WOODLAND, CA – Following a nearly three-year competitive process for the selection of a contractor to design, build and operate a new surface water treatment system for the cities of Woodland and Davis, the Woodland-Davis Clean Water Agency (WDCWA) Board of Directors is to consider awarding a $141.2 million service contract to CH2M Hill, the sole bidder able to meet the Agency’s requirements for project costs, quality assurances and performance guarantees. CH2M Hill’s price proposal is approximately 25 percent lower than the Agency’s original cost estimate. The contract will come before the Board at its regular meeting at 3 p.m. on October 10 at the City of Davis, City Hall. If approved, construction of the facility is expected to begin in March 2014.

“We set the bar high for our expectations for quality and maximum cost,” said WDCWA General Manager Dennis Diemer. “During the past three years, we systematically reduced the project cost estimate and set a maximum project cost for the regional facilities to be constructed by the Design- Build-Operate team at $151.5 million. CH2M Hill’s fixed price proposal came in $10.3 million under the maximum project cost requirement. We are very pleased that CH2M Hill was able to provide a proposal significantly below our maximum cost limit and in compliance with all of the Agency’s requirements for the operation and maintenance of the facility at a substantial savings. CH2M Hill has a proven track record for delivering high quality water facilities. We’re confident in their ability to deliver the Agency’s project on time and within budget.”

The Agency began the competitive bidding process in January 2011 when it issued a request for qualifications from a contractor teams capable of designing, building and operating the water treatment facility at a set price for a period no less than 15 years. In June 2011, the Agency approved three highly-qualified contractor teams for participation in its competitive bidding process. By June 2013, two of the three contractor teams had dropped out because they were unable to deliver the project under the rigorous terms and cost limits established by the Agency.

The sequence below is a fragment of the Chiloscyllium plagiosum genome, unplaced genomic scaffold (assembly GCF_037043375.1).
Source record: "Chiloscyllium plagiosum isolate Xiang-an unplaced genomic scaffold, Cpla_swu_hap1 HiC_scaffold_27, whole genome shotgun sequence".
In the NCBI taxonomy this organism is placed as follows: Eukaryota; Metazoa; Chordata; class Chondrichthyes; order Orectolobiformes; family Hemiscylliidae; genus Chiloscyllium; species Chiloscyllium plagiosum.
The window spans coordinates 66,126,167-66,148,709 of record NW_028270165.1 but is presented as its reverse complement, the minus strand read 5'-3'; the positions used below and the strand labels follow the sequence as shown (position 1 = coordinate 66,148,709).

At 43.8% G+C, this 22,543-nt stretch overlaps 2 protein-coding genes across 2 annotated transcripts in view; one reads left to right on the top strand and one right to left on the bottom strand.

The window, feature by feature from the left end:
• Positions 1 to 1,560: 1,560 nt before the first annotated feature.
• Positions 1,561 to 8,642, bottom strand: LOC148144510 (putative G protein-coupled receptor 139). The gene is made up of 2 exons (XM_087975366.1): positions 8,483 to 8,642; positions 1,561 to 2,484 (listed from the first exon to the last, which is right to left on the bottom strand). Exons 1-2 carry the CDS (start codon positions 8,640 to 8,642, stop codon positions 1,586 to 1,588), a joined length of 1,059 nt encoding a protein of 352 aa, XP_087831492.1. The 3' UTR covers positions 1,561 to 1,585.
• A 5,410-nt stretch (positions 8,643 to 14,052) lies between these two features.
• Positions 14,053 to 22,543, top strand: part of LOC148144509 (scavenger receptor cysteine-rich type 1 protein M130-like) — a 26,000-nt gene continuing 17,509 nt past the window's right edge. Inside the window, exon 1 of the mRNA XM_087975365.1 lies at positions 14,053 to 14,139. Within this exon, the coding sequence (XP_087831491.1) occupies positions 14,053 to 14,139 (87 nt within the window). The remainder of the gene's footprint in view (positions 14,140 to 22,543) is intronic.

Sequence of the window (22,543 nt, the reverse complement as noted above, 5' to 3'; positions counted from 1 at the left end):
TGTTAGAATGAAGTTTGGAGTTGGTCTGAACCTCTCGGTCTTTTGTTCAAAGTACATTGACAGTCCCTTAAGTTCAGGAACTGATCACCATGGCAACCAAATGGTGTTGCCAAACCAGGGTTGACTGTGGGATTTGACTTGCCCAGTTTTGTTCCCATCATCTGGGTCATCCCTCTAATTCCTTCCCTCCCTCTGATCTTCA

CH2M Hill submitted a proposal for the project in July 2013. Following an exhaustive review by the Agency, that proposal was deemed compliant with the Agency’s requirements for use of the latest construction technology and operating procedures. These requirements will best ensure full compliance with present and anticipated state and federal drinking water regulations. The Agency Board subsequently authorized the negotiation of a service contract with CH2M Hill. Key components of the proposed service contract include:

  1. Transfer of substantial construction, maintenance and repair risks to CH2M Hill. CH2M Hill will be responsible for: obtaining and maintaining numerous permits, licenses and other regulatory approvals; any additional design costs that exceed the fixed price proposal; increased costs associated with failure to complete design and construction on schedule; certain risks associated with differing site conditions; consistently producing treated water that complies with all federal and state drinking water regulations; costs associated with equipment breakdown and failure; and repairing and replacing facilities as may be required throughout the operations phase at a cost not to exceed the established service fee. In the event that any of these risks occur, CH2M HILL will be required to expend its own capital to address the risk and resolve problems.
  2. Unconditional guarantees to the Agency for the full and timely performance of the design, construction and operation obligations.